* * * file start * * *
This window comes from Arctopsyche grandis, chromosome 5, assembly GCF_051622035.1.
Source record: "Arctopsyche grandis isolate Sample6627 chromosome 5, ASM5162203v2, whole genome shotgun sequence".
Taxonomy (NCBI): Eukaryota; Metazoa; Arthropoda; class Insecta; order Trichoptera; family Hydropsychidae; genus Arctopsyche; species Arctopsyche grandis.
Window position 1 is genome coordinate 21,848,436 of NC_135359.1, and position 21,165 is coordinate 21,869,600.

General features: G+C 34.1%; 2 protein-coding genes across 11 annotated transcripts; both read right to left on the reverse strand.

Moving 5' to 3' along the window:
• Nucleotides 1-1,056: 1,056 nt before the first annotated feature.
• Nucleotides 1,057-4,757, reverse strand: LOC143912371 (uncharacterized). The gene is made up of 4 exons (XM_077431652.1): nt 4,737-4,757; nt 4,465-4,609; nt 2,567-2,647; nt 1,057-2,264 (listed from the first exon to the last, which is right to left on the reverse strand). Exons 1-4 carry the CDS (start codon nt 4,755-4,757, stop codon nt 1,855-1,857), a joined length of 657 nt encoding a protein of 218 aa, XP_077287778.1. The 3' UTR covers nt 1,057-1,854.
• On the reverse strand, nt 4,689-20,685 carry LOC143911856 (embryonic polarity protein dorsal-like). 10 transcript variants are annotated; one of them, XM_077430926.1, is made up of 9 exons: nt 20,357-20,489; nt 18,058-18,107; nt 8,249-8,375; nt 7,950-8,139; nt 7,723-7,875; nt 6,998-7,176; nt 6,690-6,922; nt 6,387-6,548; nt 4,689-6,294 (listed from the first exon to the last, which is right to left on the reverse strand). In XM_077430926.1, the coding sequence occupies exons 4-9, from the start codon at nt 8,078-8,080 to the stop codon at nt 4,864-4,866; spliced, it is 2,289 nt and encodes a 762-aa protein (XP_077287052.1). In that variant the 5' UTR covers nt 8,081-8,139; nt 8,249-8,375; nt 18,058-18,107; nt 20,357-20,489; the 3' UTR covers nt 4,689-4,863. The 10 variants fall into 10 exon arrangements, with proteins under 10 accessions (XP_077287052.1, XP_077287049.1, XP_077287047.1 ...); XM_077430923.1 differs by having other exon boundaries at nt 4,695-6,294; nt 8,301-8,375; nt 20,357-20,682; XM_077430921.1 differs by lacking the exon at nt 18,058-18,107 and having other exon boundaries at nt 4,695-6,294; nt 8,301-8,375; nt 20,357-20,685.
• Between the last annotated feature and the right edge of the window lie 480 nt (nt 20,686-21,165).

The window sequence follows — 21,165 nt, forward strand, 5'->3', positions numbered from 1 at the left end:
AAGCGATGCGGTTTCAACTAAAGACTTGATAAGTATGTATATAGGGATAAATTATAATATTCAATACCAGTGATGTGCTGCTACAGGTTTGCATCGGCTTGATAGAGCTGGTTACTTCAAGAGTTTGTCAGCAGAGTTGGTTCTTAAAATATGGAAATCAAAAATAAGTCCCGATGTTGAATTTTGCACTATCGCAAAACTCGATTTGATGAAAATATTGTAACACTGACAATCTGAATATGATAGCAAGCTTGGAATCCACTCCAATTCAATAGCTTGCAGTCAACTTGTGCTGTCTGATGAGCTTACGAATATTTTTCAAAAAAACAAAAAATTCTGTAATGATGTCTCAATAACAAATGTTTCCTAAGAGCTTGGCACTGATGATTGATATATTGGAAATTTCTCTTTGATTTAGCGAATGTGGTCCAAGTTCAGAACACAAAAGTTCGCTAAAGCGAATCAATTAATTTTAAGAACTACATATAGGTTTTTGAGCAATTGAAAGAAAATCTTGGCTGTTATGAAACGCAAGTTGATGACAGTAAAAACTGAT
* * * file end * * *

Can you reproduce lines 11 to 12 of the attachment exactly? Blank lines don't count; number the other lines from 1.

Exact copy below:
The window sequence follows — 21,165 nt, forward strand, 5'->3', positions numbered from 1 at the left end:
AAGCGATGCGGTTTCAACTAAAGACTTGATAAGTATGTATATAGGGATAAATTATAATATTCAATACCAGTGATGTGCTGCTACAGGTTTGCATCGGCTTGATAGAGCTGGTTACTTCAAGAGTTTGTCAGCAGAGTTGGTTCTTAAAATATGGAAATCAAAAATAAGTCCCGATGTTGAATTTTGCACTATCGCAAAACTCGATTTGATGAAAATATTGTAACACTGACAATCTGAATATGATAGCAAGCTTGGAATCCACTCCAATTCAATAGCTTGCAGTCAACTTGTGCTGTCTGATGAGCTTACGAATATTTTTCAAAAAAACAAAAAATTCTGTAATGATGTCTCAATAACAAATGTTTCCTAAGAGCTTGGCACTGATGATTGATATATTGGAAATTTCTCTTTGATTTAGCGAATGTGGTCCAAGTTCAGAACACAAAAGTTCGCTAAAGCGAATCAATTAATTTTAAGAACTACATATAGGTTTTTGAGCAATTGAAAGAAAATCTTGGCTGTTATGAAACGCAAGTTGATGACAGTAAAAACTGAT